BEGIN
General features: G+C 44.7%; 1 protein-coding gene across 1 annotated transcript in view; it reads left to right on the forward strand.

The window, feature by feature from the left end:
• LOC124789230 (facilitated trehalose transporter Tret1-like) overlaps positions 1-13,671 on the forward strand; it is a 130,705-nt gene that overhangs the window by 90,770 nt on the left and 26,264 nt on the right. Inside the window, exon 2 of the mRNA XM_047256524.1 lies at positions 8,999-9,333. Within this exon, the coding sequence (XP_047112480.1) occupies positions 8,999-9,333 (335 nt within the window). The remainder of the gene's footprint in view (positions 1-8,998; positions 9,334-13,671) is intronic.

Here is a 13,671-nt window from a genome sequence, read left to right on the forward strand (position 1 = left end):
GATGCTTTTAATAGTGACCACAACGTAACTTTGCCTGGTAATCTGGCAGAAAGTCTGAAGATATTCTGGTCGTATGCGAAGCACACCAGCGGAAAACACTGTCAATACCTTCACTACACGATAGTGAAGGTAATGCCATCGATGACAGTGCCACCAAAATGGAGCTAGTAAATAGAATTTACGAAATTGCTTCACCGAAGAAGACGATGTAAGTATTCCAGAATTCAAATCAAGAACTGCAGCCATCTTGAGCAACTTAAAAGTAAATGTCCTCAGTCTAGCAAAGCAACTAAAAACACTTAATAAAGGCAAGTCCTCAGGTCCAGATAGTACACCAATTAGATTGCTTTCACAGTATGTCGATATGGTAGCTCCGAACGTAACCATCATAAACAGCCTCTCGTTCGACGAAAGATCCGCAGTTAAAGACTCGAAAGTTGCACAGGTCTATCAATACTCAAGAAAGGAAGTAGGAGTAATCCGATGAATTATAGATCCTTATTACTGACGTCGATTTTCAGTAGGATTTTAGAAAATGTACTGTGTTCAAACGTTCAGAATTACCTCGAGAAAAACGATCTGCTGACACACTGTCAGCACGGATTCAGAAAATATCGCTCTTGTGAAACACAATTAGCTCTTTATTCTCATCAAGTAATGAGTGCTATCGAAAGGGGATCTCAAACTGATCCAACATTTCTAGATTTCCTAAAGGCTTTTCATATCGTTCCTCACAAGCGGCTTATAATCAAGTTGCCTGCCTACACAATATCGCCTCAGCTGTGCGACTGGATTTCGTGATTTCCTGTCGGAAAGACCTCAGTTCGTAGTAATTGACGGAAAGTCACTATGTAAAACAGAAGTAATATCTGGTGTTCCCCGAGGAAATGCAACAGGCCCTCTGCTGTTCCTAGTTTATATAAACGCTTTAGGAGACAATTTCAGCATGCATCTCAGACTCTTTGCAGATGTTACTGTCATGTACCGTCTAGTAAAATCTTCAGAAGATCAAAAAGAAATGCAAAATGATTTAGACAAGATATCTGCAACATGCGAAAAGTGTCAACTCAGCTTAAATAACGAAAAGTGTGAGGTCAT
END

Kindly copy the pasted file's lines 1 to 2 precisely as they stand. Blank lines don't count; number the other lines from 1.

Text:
General features: G+C 44.7%; 1 protein-coding gene across 1 annotated transcript in view; it reads left to right on the forward strand.

The window, feature by feature from the left end: